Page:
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Comox Strathcona Waste Management holds off on new bylaw dispute system

Board members hold off on third reading to allow for proposal to go for referral
Comox Strathcona Waste Management is looking at a new system for settling bylaw infractions. Image, CSWM video

The body that oversees waste management for the Comox Valley and Strathcona regional districts is looking at an easier way to hand out penalties for bylaw infractions.

Board members for Comox Strathcona Waste Management tackled the issue at the latest meeting on Dec. 2.

While the Comox Valley Regional District has already moved toward a bylaw dispute adjudication system as an alternative to the current Municipal Ticketing Information System (MTI), the members from the Strathcona region had not dealt with the issue and had reservations about moving ahead without further discussion. The new system would cover less serious offences that usually result in fines of no more than $500.

The staff recommendation on the agenda was for the board to give first, second and third readings to a bylaw to set up the bylaw dispute adjudication system.

A staff report notes an adjudication system would make enforcement of bylaw matters more efficient and less costly for both the public and the local government. The CVRD board approved its adjudication system at a meeting on Oct. 26 after receiving approval from B.C.’S attorney general in July to join the adjudication program. According to staff, 125 jurisdictions are using the bylaw dispute adjudication system.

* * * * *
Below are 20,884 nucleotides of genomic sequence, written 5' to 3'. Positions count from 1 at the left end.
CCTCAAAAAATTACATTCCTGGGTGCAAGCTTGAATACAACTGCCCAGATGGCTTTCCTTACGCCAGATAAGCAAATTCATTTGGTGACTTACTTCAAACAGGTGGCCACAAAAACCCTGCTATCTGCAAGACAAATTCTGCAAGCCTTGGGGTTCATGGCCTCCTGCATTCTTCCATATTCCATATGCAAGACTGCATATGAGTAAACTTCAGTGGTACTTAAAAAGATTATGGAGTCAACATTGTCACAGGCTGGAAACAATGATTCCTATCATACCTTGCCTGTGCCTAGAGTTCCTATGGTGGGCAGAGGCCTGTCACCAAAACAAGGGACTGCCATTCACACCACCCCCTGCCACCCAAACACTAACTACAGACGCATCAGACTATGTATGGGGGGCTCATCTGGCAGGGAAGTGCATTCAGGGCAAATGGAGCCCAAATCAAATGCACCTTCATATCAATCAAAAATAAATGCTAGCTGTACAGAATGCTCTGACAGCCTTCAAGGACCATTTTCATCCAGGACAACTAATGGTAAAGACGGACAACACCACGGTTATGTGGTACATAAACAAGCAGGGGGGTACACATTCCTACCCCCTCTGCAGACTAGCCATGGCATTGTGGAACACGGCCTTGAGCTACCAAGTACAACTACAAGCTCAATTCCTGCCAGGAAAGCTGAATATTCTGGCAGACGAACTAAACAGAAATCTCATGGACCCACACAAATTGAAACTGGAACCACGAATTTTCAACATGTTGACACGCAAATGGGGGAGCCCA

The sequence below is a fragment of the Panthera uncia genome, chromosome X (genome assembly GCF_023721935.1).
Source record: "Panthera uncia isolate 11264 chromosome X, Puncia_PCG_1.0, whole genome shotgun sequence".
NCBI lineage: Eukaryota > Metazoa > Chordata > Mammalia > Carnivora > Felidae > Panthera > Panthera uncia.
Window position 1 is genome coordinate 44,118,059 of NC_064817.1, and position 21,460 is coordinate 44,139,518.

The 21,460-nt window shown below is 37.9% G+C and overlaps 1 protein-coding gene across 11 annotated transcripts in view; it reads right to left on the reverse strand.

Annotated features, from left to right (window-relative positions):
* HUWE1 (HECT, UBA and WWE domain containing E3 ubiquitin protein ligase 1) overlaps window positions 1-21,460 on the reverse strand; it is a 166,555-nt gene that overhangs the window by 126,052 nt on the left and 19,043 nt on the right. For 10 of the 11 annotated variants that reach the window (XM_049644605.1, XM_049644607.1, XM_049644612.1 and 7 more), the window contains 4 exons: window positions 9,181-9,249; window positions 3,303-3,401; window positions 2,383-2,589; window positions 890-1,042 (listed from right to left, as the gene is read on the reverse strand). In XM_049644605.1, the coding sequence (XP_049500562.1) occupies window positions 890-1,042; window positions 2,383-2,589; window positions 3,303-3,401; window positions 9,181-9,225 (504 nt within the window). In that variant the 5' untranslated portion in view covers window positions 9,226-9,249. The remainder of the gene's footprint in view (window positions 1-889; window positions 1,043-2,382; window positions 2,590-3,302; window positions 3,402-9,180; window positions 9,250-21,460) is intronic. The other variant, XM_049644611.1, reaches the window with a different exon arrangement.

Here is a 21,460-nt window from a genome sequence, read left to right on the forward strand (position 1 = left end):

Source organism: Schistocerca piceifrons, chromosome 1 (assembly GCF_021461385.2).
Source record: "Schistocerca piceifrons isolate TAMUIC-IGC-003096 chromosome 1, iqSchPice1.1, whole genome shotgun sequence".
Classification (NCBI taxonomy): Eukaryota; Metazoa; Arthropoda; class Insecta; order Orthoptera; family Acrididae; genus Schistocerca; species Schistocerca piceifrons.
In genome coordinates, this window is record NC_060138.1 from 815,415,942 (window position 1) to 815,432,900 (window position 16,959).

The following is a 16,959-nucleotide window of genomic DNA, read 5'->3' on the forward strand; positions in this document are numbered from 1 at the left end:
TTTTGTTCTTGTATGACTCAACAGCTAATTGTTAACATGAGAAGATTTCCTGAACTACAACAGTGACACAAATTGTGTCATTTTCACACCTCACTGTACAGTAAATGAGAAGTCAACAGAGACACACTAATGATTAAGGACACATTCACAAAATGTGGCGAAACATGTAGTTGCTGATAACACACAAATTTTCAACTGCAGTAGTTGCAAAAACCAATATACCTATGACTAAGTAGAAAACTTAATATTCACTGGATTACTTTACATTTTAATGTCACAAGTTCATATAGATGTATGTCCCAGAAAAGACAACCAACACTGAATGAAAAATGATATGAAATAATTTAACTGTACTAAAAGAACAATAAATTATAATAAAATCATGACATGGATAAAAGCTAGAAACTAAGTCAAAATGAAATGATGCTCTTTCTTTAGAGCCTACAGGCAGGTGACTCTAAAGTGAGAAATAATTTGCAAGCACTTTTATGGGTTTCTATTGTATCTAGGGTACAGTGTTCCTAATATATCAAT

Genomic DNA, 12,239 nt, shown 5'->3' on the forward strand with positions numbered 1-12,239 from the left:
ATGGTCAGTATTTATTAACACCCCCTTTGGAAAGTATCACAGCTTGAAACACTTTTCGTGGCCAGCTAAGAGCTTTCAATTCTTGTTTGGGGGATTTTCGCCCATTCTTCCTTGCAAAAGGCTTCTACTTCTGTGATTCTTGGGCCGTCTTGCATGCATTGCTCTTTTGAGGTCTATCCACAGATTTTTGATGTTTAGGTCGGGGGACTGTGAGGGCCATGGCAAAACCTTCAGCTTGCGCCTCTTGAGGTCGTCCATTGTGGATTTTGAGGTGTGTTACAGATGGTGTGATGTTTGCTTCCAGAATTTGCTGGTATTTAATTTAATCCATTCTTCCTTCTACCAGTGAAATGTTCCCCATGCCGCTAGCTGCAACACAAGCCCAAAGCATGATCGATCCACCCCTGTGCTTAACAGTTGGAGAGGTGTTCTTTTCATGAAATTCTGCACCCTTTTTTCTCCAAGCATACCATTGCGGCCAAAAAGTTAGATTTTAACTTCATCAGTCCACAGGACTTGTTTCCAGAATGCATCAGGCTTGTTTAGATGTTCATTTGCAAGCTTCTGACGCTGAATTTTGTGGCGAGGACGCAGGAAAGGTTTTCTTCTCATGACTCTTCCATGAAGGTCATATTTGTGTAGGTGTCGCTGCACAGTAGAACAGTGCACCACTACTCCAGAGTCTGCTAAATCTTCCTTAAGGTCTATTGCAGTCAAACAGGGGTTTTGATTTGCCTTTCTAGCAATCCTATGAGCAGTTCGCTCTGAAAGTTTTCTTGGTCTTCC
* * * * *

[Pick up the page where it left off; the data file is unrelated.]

Staff also told the board that the current MTI process ties up staff time in provincial court, which results in delays as the court gives priority to more serious matters.

RELATED STORY: New bylaw dispute system available in Comox Valley

Some board members pointed to the advantages of a new approach to the MTI and the courts.

“The courts are kind of a one-size-fits-all problem-solver,” said Will Cole-Hamilton, one of the Courtenay municipal representatives.

He also said he hoped it would result in more compliance.

“The end goal is to change people’s behaviour,” he added.

However, some board members from the Strathcona Regional District felt they had not had a chance to consider the change.

“This is the first time it’s come before our board,” said Charlie Cornfield, a Campbell River member.

Some had questions about the process through which people would be served. Others wanted to know about the process for more serious offences when it comes to waste infractions.

Chief administrative officer Russell Dyson responded the new system would not replace the province’s jurisdiction over serious dumping offences, which can be reported through the Report All Poachers and Polluters (RAPP) hotline. The staff report also points out the new system would not override CSWM’s to pursue more serious through higher fines or court proceedings.

For now, the board voted to put the bylaw through the first two readings but hold off on the third reading and send it for referral.

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